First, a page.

Manni Kalsi, spotted in London.
Photo by Heather Shuker

 Simone Thompson, spotted in New York. Photo by Elena Mudd

Simone Thompson, spotted in New York.
Photo by Elena Mudd

 Tessa Metcalfe, spotted at Brighton Tattoo Convention, tattoo by Emily Malice. Photo by Heather Shuker

Tessa Metcalfe, spotted at Brighton Tattoo Convention, tattoo by Emily Malice.
Photo by Heather Shuker

 Cally-Jo, spotted in Brighton. Photo by Heather Shuker

Cally-Jo, spotted in Brighton.
Photo by Heather Shuker

 Maisie Manning spotted in Brighton. Photo by Heather Shuker

Maisie Manning spotted in Brighton.
Photo by Heather Shuker

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Tattoo Street Style by Alice Snape is out now (published by Ebury Press) – available from all good bookstores and online, visit www.penguin.co.uk

What we're loving: The Writer at Almeida Theatre

 Romola Garai photographed by Clara Giaminardi

Romola Garai photographed by Clara Giaminardi

The Writer
By Ella Hickson
Directed by Blanche McIntyre
At Almeida Theatre 14 April – 26 May

“I want awe. I feel like I need blood. All the time. And anything less than that makes me feel desperate. It makes me feel like I want to die.”

An ambitious young writer challenges the status quo but discovers that creative gain comes at a personal cost. She wants to change the shape of the world. But a new way of thinking needs a new story...

In the wake of her successful 2016 run of Oil at the Almeida Theatre, Ella Hickson is back with her highly anticipated play, The Writer, which is directed by Blanche McIntyre.

Running from 14 April – 26 May. For more information and to book tickets, visit almeida.co.uk 

A letter to our readers

 Illustration by Rebecca Strickson 

Illustration by Rebecca Strickson 

Dear readers,

We love creating our print magazine for you, thank you so much for letting us into your lives.

We’re a small and dedicated team of writers and artists who work tirelessly to make Oh Comely a magazine that creates culture, speaks your stories, salutes sisterhood and makes you think and feel. We refuse to conform as we strive to abandon stereotypes and create a space for open and honest discussions.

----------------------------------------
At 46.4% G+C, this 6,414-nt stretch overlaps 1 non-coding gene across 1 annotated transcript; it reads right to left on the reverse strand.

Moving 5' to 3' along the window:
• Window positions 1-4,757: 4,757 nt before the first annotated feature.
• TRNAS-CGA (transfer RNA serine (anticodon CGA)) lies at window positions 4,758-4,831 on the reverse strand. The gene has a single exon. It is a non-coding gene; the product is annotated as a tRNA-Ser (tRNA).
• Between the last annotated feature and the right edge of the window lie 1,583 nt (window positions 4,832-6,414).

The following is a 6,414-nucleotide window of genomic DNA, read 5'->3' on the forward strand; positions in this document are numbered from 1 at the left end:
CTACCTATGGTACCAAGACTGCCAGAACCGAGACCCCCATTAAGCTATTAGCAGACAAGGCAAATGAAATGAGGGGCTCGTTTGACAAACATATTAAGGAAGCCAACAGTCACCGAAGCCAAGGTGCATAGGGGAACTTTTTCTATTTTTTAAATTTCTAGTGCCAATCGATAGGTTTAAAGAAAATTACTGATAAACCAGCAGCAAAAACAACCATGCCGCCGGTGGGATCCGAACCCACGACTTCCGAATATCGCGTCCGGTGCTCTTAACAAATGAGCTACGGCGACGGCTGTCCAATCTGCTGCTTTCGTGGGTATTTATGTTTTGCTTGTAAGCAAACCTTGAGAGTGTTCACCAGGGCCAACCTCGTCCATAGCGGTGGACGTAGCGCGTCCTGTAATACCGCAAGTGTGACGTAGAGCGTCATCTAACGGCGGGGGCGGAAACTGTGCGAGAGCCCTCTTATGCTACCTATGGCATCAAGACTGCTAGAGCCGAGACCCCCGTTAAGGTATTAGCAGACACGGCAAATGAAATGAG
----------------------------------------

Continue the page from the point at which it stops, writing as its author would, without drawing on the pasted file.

We appreciate you choosing to buy us. This is just a little note, to let you know our price has now increased from our Spring issue, as it’s no secret that it’s a struggle for print magazines to survive at the moment. Put simply, we want to continue creating a magazine that reflects what it means to be a woman in the world today. 

Thanks for enjoying the journey with us so far. 

We’d love you to:

• Introduce a friend to Oh Comely, buy them a copy as a surprise treat when you next meet. You can order from our shop at ohcomely.co.uk (postage in the UK is free) or pick up a copy in Sainsbury's

• Follow us @ohcomelymag on Instagram and Twitter, and like us on Facebook. Keep an eye out for our events, we love meeting you in person

• Share your love for Oh Comely on social and tag us so we can see it

We can’t wait for you to read our next issue, we’re working on some magic things for you. And we hope to bring you many more issues to come.

All our love

Alice, Frances, Cathy, Bre and Terri-Jane

The Oh Comely team

 Illustration by Rebecca Strickson

Illustration by Rebecca Strickson

Issue 42 playlist: the joy of spring

 Illustration:  Rachel Heavens

Illustration: Rachel Heavens

Spring is here – finally! Celebrate by plugging into our latest playlist – an ode to the season. We're dreaming of life amid Les Fleurs with Minnie Riperton or Grazing in the Grass with Hugh Maskela. And a shopping mall now covered in flowers a la Talking Heads? Yes please. You can take a listen – and get lost in a world of birds, bees and blossoms – here

Oh Comely issue 42 – spring – is out now. Order a copy here.

Cheap wine and sunshine

Limencello, hangovers, daily gelato and dips in the sea, a first holiday with
a best friend creates memories that bond you for life

Surrounded by sugar crystals from a bag of sweets and an empty bottle of Limoncello in the shape of Italy, my best friend Maddi and I woke up on our last morning in Florence with hangovers from somewhere deeper than hell and a train to catch in an hour. We had just spent the past two days walking around the city soaking in the sunshine on our vitamin D starved bodies, sourcing the city’s best pasta and trying to find old Prada in vintage stores. Before we’d set off on our two-week Italian adventure, we’d set a rule that every meal, including breakfast, must be finished with gelato – to make every day feel like our birthdays.